Hryshko had never perused documents of Soviet secret services and did not understand their logic. Actually, he had never seen a single such document. All he knew was his personal experience of 25 years under Soviet rule seven of which he had spent under arrest or in prison (for the first time he had been arrested in 1929 when he had just turned 15) [15]. Musing over his father’s “guilt” he even names the real cause of his death but finds the whole thing incredible.

Yet some NKVD records, now declassified, shed light on the grounds for such arrests. On April 14, 1938 People’s Commissar for Internal Affairs A. I. Uspensky approved a request for the arrest of certain A. Gurevich, born in 1897, referring to party affiliation registration files.

“According to information of the 8th Dept., State Security Directorate, UkrSSR NKVD, Gurevich, Abram was accused by the Kremenchuh Dept. of the GPU as a person suspected of counterrevolutionary activities. In registration records of the Kharkiv Spec. Dept. of the GPU Gurevich, Abram Naumovich was listed, in 1920–21, with Bund [16] members and Mensheviks […] Gurevich is subject to arrest.” [17]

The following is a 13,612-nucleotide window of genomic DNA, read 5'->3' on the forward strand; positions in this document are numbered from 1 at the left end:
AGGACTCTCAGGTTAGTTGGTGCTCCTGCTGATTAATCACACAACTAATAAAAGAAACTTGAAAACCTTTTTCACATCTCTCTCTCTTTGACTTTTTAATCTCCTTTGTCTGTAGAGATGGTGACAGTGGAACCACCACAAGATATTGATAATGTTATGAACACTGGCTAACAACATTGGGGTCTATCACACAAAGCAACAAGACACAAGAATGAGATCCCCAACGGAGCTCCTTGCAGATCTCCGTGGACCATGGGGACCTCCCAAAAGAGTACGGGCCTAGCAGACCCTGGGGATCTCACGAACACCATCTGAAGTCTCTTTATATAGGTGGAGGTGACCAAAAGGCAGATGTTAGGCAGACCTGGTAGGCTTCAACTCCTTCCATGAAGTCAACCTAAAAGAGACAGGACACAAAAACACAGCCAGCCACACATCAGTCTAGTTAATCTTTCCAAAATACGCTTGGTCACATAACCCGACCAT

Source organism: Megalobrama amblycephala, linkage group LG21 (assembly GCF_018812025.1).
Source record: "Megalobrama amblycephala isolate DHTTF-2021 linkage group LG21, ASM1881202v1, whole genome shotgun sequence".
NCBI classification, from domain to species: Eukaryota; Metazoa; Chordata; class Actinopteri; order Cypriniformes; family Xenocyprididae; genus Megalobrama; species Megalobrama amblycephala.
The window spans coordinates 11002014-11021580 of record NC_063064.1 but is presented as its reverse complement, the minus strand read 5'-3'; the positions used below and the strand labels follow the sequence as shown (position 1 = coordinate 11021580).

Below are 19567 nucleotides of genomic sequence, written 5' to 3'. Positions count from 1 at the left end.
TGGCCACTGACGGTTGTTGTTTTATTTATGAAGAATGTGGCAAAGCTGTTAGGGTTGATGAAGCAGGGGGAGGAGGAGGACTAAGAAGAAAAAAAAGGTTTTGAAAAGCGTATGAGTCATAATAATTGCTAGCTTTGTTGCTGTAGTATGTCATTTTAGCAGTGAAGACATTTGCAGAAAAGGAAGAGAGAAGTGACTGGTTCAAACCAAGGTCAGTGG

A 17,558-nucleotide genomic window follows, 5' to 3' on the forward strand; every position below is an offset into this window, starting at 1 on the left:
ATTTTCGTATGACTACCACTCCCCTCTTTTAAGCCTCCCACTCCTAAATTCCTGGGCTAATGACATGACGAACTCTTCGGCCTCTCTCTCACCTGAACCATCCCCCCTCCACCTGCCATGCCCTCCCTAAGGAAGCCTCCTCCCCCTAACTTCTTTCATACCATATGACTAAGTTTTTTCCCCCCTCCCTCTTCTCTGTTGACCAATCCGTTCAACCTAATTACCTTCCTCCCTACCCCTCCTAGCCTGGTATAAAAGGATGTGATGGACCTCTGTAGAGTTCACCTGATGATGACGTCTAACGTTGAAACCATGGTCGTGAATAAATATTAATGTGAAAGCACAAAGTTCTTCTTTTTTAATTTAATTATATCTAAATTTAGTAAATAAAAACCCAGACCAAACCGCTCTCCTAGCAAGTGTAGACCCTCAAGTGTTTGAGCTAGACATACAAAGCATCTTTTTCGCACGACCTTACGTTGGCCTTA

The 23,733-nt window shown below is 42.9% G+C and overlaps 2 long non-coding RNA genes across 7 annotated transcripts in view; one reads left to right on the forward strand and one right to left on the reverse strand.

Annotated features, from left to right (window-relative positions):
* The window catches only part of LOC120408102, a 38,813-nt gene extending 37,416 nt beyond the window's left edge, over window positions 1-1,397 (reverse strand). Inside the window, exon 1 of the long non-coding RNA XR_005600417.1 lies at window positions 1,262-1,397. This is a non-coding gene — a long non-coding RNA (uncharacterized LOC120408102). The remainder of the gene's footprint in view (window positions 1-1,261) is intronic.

For 18 years the man had lived a regular life, married, divorced, and raised children, but all this time the prison cell had been waiting for him. During his arrest (1931) Academician S. F. Platonov asked:

“If we are criminals, why didn’t you arrest us during these thirteen years?” The OGPU investigator A. R. Stromin explained: “Then our own young people who were to replace you hadn’t grown big enough yet.” [18]

Every security operative interpreted the arrests in his own fashion. The wife of a serviceman, T. Gracheva, mentions a woman friend of hers who asked a security officer at a party what was the reason for the mass arrests in the Army. The NKVD man gave this reply:

“We kept [old military] specialists in the Army while we needed them. Now we don’t need them any more – we’ve trained our own. As to the old officers, they are an alien element that we must get rid of.” [19]

As we can see, the mechanism was in full operation already under Lenin when the Bolshevik “special” services busied themselves with making lists of members of bourgeois and middle-class parties. N. (A.?) Sutuzhenko explained: